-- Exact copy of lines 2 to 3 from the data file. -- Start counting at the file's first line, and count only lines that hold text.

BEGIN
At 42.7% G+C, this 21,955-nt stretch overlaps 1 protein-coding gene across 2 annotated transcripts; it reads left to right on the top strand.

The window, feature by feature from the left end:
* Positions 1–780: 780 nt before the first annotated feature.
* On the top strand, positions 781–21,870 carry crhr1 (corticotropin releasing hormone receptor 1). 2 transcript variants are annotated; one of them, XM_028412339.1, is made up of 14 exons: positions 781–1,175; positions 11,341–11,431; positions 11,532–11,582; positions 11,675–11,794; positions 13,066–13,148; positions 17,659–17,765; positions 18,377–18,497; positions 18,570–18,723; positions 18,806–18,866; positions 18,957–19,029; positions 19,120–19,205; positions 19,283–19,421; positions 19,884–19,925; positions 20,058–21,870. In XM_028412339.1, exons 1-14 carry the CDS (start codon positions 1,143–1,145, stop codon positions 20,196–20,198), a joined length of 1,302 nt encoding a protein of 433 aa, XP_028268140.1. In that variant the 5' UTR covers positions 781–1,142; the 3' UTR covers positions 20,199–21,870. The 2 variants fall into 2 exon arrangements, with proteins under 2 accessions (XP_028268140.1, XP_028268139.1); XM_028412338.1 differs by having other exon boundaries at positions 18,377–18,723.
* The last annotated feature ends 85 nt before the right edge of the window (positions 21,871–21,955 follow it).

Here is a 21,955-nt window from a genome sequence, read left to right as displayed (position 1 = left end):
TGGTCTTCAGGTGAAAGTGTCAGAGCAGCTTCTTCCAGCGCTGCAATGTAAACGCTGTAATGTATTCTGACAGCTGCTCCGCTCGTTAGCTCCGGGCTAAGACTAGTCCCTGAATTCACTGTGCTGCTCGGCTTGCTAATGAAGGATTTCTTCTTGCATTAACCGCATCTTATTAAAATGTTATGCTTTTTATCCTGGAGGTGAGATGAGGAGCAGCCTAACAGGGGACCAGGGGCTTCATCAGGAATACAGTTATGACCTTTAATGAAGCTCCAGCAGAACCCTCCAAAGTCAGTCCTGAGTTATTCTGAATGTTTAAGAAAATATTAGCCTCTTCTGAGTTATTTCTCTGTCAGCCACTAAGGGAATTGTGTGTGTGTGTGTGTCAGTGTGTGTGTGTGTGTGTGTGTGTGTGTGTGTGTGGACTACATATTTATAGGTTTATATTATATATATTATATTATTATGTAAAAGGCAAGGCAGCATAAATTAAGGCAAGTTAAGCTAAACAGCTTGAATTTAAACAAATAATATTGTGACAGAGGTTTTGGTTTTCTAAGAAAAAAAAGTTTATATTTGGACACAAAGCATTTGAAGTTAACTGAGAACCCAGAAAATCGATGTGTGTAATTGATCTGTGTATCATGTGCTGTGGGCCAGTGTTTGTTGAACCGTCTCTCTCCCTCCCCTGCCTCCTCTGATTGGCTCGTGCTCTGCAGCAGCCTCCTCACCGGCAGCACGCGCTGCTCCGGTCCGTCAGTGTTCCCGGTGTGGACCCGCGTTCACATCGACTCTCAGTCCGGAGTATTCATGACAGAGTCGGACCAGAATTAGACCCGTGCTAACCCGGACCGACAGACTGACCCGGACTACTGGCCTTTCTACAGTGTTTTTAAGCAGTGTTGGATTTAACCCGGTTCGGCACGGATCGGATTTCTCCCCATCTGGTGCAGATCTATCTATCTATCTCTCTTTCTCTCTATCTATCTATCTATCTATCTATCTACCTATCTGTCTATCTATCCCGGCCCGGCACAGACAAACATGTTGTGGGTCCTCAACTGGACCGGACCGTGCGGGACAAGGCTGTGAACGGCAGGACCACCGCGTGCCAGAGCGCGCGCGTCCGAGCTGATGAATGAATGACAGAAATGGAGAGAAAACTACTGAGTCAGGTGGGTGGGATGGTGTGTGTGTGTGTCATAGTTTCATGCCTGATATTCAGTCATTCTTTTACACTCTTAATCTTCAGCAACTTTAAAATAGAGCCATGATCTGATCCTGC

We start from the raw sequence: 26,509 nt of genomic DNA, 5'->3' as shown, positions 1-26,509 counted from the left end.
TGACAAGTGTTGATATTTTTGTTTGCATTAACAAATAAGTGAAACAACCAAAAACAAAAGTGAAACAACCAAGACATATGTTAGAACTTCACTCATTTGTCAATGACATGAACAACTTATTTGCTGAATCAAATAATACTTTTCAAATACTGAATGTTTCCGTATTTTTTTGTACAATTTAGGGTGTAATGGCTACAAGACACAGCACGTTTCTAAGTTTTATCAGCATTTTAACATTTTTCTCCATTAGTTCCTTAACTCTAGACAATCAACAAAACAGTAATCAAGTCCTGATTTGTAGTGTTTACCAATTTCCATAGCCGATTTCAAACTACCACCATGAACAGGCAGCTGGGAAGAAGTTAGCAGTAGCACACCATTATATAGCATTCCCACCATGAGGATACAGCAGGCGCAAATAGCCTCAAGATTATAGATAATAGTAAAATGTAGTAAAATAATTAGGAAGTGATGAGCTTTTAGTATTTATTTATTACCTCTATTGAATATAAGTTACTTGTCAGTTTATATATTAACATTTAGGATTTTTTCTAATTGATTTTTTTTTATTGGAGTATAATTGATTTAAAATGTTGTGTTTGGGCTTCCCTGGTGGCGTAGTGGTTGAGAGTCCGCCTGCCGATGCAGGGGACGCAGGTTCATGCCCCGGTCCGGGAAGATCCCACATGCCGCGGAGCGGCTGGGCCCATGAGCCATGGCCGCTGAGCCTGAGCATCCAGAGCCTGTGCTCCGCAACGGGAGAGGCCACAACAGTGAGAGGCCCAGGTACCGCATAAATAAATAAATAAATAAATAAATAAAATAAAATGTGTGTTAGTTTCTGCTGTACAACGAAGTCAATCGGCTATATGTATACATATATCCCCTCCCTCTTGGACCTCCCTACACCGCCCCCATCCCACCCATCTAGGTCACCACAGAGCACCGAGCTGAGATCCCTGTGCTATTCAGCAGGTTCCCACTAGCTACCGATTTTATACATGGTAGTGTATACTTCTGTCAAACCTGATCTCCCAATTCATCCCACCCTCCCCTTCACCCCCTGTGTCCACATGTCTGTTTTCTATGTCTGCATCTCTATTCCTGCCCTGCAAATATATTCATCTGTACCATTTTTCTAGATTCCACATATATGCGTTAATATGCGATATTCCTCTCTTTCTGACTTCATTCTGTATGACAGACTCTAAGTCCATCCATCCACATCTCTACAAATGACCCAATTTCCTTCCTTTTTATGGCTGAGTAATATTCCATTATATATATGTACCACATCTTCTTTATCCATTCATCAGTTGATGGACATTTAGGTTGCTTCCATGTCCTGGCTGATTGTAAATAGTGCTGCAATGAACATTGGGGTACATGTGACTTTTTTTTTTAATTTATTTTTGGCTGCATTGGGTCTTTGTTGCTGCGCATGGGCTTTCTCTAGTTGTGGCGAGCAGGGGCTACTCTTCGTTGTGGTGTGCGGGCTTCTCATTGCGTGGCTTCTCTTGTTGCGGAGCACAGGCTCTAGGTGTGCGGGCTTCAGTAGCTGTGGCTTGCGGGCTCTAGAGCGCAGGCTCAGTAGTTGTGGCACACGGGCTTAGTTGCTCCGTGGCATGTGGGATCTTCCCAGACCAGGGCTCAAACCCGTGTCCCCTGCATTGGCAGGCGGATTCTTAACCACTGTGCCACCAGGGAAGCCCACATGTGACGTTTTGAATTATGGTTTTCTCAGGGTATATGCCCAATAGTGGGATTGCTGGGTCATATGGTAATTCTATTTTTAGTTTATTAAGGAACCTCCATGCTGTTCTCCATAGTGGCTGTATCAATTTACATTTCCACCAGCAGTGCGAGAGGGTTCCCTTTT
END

The window, feature by feature from the left end:
* Positions 1–780: 780 nt before the first annotated feature.